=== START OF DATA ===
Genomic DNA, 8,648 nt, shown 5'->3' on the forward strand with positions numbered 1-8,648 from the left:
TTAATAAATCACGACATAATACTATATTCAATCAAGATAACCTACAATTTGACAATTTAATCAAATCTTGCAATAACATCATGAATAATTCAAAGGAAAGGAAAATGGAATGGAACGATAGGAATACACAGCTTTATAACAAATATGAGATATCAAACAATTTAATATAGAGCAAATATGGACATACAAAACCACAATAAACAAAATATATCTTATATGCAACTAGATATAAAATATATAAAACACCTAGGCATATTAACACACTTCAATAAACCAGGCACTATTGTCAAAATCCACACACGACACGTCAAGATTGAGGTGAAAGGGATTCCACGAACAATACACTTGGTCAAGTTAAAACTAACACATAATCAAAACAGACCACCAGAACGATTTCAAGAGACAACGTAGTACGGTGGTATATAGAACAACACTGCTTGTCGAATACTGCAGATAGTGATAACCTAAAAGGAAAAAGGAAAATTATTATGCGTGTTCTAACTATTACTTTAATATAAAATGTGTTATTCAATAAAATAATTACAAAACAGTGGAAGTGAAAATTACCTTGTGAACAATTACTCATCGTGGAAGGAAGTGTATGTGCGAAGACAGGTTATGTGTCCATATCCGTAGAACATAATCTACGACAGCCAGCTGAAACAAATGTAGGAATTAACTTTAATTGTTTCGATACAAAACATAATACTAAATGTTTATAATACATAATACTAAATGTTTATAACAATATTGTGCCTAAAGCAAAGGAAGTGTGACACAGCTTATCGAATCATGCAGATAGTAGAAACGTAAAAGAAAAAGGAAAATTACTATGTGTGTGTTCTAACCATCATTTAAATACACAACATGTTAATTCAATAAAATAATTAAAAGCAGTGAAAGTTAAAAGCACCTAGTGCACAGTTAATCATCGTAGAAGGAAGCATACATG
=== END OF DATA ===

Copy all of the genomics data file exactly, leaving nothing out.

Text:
Genomic DNA, 8,648 nt, shown 5'->3' on the forward strand with positions numbered 1-8,648 from the left:
TTAATAAATCACGACATAATACTATATTCAATCAAGATAACCTACAATTTGACAATTTAATCAAATCTTGCAATAACATCATGAATAATTCAAAGGAAAGGAAAATGGAATGGAACGATAGGAATACACAGCTTTATAACAAATATGAGATATCAAACAATTTAATATAGAGCAAATATGGACATACAAAACCACAATAAACAAAATATATCTTATATGCAACTAGATATAAAATATATAAAACACCTAGGCATATTAACACACTTCAATAAACCAGGCACTATTGTCAAAATCCACACACGACACGTCAAGATTGAGGTGAAAGGGATTCCACGAACAATACACTTGGTCAAGTTAAAACTAACACATAATCAAAACAGACCACCAGAACGATTTCAAGAGACAACGTAGTACGGTGGTATATAGAACAACACTGCTTGTCGAATACTGCAGATAGTGATAACCTAAAAGGAAAAAGGAAAATTATTATGCGTGTTCTAACTATTACTTTAATATAAAATGTGTTATTCAATAAAATAATTACAAAACAGTGGAAGTGAAAATTACCTTGTGAACAATTACTCATCGTGGAAGGAAGTGTATGTGCGAAGACAGGTTATGTGTCCATATCCGTAGAACATAATCTACGACAGCCAGCTGAAACAAATGTAGGAATTAACTTTAATTGTTTCGATACAAAACATAATACTAAATGTTTATAATACATAATACTAAATGTTTATAACAATATTGTGCCTAAAGCAAAGGAAGTGTGACACAGCTTATCGAATCATGCAGATAGTAGAAACGTAAAAGAAAAAGGAAAATTACTATGTGTGTGTTCTAACCATCATTTAAATACACAACATGTTAATTCAATAAAATAATTAAAAGCAGTGAAAGTTAAAAGCACCTAGTGCACAGTTAATCATCGTAGAAGGAAGCATACATG